The main international benchmark excluding the US has essentially flat-lined for 14 years, while the S&P has continued to set new records since 2009.
China, which has been one of the most important developing countries for the last thirty years, outpaced the United States in terms of economic growth; however, its stock market has continued to lag.
This has been the same story for emerging markets as a whole; superior economic growth with much lower stock market returns.
A prime reason for this outcome is that faster growing countries need capital to fuel their expansions with a combination of debt and equity issuance.
As such, fast economic growth requires large quantities of equity offerings, which often dilutes existing shareholders.
In the US, senior management teams haven't accelerated capital expenditures.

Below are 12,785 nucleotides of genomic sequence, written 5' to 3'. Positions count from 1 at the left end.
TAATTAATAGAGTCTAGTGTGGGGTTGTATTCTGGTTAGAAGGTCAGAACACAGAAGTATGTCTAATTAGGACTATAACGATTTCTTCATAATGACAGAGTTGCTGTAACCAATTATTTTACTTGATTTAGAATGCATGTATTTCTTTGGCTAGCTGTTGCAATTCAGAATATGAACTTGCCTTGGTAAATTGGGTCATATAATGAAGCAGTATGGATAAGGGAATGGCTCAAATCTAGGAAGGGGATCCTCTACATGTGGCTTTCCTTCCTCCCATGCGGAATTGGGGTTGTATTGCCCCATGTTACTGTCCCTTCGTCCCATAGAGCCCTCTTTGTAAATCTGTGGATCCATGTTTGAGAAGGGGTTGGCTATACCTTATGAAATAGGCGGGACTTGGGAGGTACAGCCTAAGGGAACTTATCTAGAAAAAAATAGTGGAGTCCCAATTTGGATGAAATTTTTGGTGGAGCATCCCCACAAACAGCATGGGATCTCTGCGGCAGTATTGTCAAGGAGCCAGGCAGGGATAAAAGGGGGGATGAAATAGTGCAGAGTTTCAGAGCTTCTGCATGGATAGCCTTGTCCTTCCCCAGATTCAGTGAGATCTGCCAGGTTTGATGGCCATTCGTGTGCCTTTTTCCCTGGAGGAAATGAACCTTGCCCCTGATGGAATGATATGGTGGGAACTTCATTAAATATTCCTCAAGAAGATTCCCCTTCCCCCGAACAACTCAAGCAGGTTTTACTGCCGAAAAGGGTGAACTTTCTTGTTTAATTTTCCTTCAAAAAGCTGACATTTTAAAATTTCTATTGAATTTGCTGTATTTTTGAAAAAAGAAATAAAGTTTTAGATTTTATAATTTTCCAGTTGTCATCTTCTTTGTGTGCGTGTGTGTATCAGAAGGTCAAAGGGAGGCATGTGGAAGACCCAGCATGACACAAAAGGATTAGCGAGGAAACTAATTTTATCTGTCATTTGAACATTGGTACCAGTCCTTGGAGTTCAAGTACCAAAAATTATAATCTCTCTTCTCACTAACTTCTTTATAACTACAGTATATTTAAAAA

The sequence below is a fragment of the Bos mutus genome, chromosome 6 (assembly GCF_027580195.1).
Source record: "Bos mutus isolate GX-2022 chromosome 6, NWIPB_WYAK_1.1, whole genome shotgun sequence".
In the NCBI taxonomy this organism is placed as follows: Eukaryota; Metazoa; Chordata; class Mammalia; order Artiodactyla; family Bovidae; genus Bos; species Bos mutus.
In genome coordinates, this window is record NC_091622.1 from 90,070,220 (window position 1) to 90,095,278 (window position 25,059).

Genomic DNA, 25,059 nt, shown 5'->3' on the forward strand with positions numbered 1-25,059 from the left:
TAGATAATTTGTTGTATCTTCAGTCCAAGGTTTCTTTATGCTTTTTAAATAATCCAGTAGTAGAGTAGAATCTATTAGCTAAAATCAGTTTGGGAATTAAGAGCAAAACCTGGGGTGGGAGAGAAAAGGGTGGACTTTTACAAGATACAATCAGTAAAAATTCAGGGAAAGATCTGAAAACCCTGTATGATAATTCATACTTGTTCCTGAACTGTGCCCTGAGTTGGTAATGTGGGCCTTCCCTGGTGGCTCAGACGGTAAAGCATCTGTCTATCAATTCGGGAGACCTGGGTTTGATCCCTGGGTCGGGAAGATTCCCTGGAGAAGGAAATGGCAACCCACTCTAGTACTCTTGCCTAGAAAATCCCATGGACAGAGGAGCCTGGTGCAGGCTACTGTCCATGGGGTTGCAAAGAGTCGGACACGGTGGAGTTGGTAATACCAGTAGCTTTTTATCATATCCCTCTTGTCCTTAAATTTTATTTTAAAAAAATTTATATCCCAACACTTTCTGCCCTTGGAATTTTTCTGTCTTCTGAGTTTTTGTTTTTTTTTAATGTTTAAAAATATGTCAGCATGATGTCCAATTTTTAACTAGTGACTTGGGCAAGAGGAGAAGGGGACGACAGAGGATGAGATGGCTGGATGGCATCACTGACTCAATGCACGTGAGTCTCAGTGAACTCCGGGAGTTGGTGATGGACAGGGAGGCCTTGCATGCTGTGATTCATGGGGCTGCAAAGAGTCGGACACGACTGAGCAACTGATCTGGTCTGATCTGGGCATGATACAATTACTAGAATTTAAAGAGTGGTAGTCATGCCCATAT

Instead, what has truly exploded is the rate of share repurchases, aka, buybacks.
In 2018 alone companies paid out a combined $1.25 trillion in dividends and buybacks.
The dark side of this is that net debt to cash flow is at a 16-year high, as dividend and buybacks have been running above excess cash flow since 2013.
To elevate debt to dangerous levels to enable share repurchases is the antithesis of judicious corporate stewardship.
This is almost certainly destroying long-term value for shareholders (though this won't be obvious for years to the market overall).